“Accordingly, the definition should provide criteria upon which to demonstrate a nexus with the neighborhood in order to ensure that a voter’s stake in the neighborhood is not merely incidental, but ongoing and continuous.”

Read the full letter (trutanich-NC.rtf).

Enhanced by Zemanta

Naked City: Another DWP Scandal, Gatto’s Gutless Play

Your DWP at Work: They Drink, Go to Sex Clubs and Steal Your Money

Shocked and amazed — that’s the official position of the Department of Water and Power over revelations that its employees are accused of running a six-year, $3 million scam with the utility’s credit cards.nakedcity.jpg

“We are outraged by these alleged crimes and will seek to
recover at least $3 million that was stolen over a six-year period,” DWP spokesman Joe Ramallo told the LA Times.

Prosecutors filed one felony count of conflict of interest, one
felony count of misappropriation of public funds and two felony
conspiracy counts against Anthony Carone, 49, and Akbar Fonooni, 55.

They allegedly used about a dozen DWP  to buy at least $3 million in products — including furniture for executive offices — between 2003 and 2009 at inflated prices from dummy companies they set up..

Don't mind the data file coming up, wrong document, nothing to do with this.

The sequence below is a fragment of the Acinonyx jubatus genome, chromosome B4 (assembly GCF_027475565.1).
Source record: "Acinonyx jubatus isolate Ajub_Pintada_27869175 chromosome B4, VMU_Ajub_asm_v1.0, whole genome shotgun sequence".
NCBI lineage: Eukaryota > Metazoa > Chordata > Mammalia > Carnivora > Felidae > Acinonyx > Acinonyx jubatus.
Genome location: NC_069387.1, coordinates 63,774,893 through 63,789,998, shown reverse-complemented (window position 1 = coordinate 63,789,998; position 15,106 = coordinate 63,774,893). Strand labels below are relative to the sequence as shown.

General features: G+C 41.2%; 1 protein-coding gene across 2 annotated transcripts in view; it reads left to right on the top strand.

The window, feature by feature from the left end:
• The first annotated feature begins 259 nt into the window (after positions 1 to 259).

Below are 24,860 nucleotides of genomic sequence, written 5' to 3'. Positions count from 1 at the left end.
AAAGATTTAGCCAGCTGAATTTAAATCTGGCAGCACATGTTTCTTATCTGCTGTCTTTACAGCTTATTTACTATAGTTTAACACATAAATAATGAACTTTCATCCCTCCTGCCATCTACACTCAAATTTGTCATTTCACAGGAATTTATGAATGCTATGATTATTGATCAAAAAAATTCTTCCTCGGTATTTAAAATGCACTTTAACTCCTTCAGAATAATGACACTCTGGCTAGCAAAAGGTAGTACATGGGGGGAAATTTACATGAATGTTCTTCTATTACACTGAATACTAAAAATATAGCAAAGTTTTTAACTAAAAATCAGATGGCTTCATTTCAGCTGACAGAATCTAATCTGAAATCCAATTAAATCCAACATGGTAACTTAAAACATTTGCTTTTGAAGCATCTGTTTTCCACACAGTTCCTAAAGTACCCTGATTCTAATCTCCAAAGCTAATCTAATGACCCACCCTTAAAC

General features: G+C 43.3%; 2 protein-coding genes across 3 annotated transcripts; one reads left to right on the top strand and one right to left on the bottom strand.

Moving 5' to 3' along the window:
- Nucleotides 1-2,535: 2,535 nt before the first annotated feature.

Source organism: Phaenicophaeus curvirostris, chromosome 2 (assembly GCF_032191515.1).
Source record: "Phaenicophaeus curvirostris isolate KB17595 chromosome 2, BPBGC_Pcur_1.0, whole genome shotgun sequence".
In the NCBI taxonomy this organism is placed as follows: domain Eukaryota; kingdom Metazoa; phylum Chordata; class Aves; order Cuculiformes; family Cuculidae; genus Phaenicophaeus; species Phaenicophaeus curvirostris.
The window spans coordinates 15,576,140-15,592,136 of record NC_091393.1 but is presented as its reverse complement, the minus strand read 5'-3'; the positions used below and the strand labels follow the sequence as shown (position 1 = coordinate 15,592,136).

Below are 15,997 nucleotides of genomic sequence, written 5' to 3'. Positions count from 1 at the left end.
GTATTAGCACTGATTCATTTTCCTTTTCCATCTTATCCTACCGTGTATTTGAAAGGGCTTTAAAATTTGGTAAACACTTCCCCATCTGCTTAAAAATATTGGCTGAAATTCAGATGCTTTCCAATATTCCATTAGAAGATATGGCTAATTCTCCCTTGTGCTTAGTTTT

Four felony charges also were filed against Troy Mitchell Holt, 45,
whom investigators described as a friend of Carone. At least $1.4
million in purchases were routed through J.J. & R. Sales, a company
set up by Holt, authorities said.

Assemblyman Gatto Squelches Mayor Sam — What’s He Afraid of?

The most viewed and emailed story at today is “Mike Gatto forces blogger to remove postings.”

Kevin Modesti tells the story on the front page off how the San Fernando Valley are Democrat, elected in a special election in June and facing Sunder Ramani again on Tuesday, has his lawyer threat Mayor Sam’s mastermind Michael Higby with a cease and desist letter and threats of a libel suit.

Like most bloggers, Higby didn’t have the money to fight and took down the five items about Gatto written by Scott “Red Spot” Johnson.